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-----Original Message-----
From: darren.naish@port.ac.uk <darren.naish@port.ac.uk>
To: dinosaur@usc.edu <dinosaur@usc.edu>
Cc: darren.naish@port.ac.uk <darren.naish@port.ac.uk>
Date: Wednesday, January 06, 1999 10:48 AM

Of course, I unhesitatingly accept what Britton writes about supposed
cases, or lack of, of arboreal habits in crocs. However, I think it
should be pointed out that none of the citations concern the scaling
of bare and/or vertical trunks by crocodiles: rather, the animals
were apparently clambering about on the gently sloping trunks of
trees that had branches. Certainly nothing like what arboreal
monitors can achieve.

I can tell you that I have definitely seen footage of a baby Nile
croc in a tree. The tree was gently sloping to the right and did have
branches interspersed along its length. The croc (a near-hatchling
size baby) was pictured sunning itself on a long horizontal branch.

The problem with all of this and all the other cases cited _is_ that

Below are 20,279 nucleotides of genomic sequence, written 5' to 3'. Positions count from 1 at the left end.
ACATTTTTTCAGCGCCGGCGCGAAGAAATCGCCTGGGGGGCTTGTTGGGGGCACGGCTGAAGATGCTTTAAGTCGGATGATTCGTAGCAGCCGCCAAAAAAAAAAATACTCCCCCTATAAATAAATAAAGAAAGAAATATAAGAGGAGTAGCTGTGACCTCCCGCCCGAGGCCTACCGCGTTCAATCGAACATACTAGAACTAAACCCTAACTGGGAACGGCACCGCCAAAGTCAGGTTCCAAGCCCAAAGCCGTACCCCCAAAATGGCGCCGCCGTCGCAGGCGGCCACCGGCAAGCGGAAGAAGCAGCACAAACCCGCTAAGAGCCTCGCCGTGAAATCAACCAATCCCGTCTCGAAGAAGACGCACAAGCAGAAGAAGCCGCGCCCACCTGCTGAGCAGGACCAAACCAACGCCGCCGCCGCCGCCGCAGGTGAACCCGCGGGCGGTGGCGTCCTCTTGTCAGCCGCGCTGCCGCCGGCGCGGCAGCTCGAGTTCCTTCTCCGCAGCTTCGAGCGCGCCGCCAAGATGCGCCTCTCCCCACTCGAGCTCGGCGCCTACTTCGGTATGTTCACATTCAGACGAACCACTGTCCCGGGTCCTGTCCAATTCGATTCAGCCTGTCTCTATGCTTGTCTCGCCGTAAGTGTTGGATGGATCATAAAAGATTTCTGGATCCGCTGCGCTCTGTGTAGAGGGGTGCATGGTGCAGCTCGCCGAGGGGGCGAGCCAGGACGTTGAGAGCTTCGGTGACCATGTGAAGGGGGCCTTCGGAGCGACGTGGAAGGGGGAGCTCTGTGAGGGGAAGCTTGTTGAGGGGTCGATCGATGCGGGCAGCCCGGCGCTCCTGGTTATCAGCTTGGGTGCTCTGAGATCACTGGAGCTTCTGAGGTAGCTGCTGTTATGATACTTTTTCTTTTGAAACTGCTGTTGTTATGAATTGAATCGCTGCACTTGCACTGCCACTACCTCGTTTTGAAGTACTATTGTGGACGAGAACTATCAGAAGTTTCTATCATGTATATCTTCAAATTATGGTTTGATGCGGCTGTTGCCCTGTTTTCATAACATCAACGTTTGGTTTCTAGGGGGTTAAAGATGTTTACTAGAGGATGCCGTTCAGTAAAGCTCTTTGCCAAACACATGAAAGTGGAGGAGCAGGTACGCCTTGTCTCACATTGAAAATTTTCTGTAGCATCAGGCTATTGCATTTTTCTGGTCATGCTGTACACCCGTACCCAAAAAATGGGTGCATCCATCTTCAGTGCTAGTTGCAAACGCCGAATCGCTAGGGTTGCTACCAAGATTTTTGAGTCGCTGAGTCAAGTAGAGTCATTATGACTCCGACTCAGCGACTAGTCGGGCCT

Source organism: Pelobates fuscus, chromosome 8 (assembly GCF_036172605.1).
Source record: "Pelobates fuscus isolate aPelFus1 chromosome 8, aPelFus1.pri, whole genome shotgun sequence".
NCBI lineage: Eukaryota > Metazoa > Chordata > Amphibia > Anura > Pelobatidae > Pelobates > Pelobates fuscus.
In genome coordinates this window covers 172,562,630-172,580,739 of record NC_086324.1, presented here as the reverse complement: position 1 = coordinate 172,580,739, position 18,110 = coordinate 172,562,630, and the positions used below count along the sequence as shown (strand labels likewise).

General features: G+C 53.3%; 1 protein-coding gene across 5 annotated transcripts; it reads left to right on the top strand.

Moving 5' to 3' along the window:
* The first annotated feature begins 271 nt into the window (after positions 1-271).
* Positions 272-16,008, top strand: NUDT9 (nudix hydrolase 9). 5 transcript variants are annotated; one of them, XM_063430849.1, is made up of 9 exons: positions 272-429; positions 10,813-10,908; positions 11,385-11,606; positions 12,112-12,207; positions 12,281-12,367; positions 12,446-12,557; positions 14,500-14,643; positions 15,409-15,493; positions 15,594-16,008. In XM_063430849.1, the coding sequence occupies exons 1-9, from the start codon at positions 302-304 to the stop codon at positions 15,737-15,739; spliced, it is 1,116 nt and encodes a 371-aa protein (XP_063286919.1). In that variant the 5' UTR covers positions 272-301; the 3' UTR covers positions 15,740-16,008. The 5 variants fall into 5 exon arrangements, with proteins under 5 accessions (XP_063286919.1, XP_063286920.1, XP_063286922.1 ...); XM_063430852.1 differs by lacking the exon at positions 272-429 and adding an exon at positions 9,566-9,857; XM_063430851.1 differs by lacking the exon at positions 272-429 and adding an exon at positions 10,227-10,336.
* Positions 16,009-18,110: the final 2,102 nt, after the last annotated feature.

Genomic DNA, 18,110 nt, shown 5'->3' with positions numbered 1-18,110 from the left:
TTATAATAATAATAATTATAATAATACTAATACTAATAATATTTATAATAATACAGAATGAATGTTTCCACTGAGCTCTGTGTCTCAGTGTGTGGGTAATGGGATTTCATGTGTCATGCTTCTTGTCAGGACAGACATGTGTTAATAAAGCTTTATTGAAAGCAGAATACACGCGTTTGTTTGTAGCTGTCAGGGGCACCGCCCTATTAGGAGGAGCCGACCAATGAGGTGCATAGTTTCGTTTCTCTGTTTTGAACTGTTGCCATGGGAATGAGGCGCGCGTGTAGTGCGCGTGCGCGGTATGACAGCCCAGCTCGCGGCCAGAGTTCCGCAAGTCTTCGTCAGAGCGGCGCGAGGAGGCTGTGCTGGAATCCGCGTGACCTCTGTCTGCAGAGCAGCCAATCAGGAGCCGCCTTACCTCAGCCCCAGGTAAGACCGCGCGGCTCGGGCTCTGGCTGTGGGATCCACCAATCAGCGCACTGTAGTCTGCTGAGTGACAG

it is all anecdotal or apocryphal (as are cases of bipedality in
crocs incidentally), and conspicuously absent are reliable accounts
from croc field biologists themselves.

Therefore, that juvenile crocodiles can and do climb is an unverified
assertion presently based on anecdotal evidence.

Boycott Holtz, the evil devourer of anurans:)

The point DR Holtz made is important.  The fact that lion, tigers, and bears
(oh my) climb does not make them arboreal.  However, I'm ASSUMING that Greg
and others make note of the idea that if crocs or their ancestors could
climb, there COULD be selective pressures eventually leading to the
evolution of arboreal animals.

Michael Teuton